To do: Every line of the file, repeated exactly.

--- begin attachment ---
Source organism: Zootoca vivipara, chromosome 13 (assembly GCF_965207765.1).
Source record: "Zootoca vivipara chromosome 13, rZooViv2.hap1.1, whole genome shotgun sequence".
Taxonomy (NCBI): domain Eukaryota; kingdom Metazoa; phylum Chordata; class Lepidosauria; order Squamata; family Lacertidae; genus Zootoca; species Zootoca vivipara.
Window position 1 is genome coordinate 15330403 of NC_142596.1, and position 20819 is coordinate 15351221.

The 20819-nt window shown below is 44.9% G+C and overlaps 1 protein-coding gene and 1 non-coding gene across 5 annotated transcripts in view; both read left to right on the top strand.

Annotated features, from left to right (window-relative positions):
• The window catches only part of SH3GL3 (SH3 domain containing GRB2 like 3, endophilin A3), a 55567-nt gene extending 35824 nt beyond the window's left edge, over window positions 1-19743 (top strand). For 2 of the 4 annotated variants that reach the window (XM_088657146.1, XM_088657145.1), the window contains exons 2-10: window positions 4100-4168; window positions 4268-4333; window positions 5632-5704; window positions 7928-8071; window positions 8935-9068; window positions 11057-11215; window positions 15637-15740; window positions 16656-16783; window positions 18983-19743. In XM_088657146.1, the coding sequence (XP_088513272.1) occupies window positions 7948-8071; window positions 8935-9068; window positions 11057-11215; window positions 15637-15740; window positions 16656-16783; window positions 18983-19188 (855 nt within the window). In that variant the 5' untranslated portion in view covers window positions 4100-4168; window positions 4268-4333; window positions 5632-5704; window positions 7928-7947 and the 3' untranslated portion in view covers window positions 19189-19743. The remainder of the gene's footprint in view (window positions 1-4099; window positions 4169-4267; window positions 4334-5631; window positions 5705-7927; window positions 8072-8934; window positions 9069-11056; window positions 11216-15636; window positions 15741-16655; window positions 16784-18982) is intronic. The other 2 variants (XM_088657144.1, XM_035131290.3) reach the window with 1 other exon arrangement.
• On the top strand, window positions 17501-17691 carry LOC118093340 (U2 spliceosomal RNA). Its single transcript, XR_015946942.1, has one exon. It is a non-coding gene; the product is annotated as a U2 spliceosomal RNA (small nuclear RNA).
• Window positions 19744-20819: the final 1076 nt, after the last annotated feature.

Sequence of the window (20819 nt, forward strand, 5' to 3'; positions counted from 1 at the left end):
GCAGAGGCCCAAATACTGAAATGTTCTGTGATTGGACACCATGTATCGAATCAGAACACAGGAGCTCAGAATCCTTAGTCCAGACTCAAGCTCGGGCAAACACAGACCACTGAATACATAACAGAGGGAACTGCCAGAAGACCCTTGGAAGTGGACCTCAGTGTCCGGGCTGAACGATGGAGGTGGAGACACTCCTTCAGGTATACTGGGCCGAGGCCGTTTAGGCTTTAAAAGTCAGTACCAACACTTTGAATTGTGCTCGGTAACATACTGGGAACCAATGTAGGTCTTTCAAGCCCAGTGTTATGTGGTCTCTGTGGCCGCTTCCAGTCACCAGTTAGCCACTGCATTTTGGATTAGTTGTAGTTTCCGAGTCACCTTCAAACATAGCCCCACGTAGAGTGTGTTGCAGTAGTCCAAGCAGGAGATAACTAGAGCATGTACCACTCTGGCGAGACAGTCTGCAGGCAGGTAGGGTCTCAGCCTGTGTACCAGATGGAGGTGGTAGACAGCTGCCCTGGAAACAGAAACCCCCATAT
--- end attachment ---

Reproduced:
Source organism: Zootoca vivipara, chromosome 13 (assembly GCF_965207765.1).
Source record: "Zootoca vivipara chromosome 13, rZooViv2.hap1.1, whole genome shotgun sequence".
Taxonomy (NCBI): domain Eukaryota; kingdom Metazoa; phylum Chordata; class Lepidosauria; order Squamata; family Lacertidae; genus Zootoca; species Zootoca vivipara.
Window position 1 is genome coordinate 15330403 of NC_142596.1, and position 20819 is coordinate 15351221.

The 20819-nt window shown below is 44.9% G+C and overlaps 1 protein-coding gene and 1 non-coding gene across 5 annotated transcripts in view; both read left to right on the top strand.

Annotated features, from left to right (window-relative positions):
• The window catches only part of SH3GL3 (SH3 domain containing GRB2 like 3, endophilin A3), a 55567-nt gene extending 35824 nt beyond the window's left edge, over window positions 1-19743 (top strand). For 2 of the 4 annotated variants that reach the window (XM_088657146.1, XM_088657145.1), the window contains exons 2-10: window positions 4100-4168; window positions 4268-4333; window positions 5632-5704; window positions 7928-8071; window positions 8935-9068; window positions 11057-11215; window positions 15637-15740; window positions 16656-16783; window positions 18983-19743. In XM_088657146.1, the coding sequence (XP_088513272.1) occupies window positions 7948-8071; window positions 8935-9068; window positions 11057-11215; window positions 15637-15740; window positions 16656-16783; window positions 18983-19188 (855 nt within the window). In that variant the 5' untranslated portion in view covers window positions 4100-4168; window positions 4268-4333; window positions 5632-5704; window positions 7928-7947 and the 3' untranslated portion in view covers window positions 19189-19743. The remainder of the gene's footprint in view (window positions 1-4099; window positions 4169-4267; window positions 4334-5631; window positions 5705-7927; window positions 8072-8934; window positions 9069-11056; window positions 11216-15636; window positions 15741-16655; window positions 16784-18982) is intronic. The other 2 variants (XM_088657144.1, XM_035131290.3) reach the window with 1 other exon arrangement.
• On the top strand, window positions 17501-17691 carry LOC118093340 (U2 spliceosomal RNA). Its single transcript, XR_015946942.1, has one exon. It is a non-coding gene; the product is annotated as a U2 spliceosomal RNA (small nuclear RNA).
• Window positions 19744-20819: the final 1076 nt, after the last annotated feature.

Sequence of the window (20819 nt, forward strand, 5' to 3'; positions counted from 1 at the left end):
GCAGAGGCCCAAATACTGAAATGTTCTGTGATTGGACACCATGTATCGAATCAGAACACAGGAGCTCAGAATCCTTAGTCCAGACTCAAGCTCGGGCAAACACAGACCACTGAATACATAACAGAGGGAACTGCCAGAAGACCCTTGGAAGTGGACCTCAGTGTCCGGGCTGAACGATGGAGGTGGAGACACTCCTTCAGGTATACTGGGCCGAGGCCGTTTAGGCTTTAAAAGTCAGTACCAACACTTTGAATTGTGCTCGGTAACATACTGGGAACCAATGTAGGTCTTTCAAGCCCAGTGTTATGTGGTCTCTGTGGCCGCTTCCAGTCACCAGTTAGCCACTGCATTTTGGATTAGTTGTAGTTTCCGAGTCACCTTCAAACATAGCCCCACGTAGAGTGTGTTGCAGTAGTCCAAGCAGGAGATAACTAGAGCATGTACCACTCTGGCGAGACAGTCTGCAGGCAGGTAGGGTCTCAGCCTGTGTACCAGATGGAGGTGGTAGACAGCTGCCCTGGAAACAGAAACCCCCATAT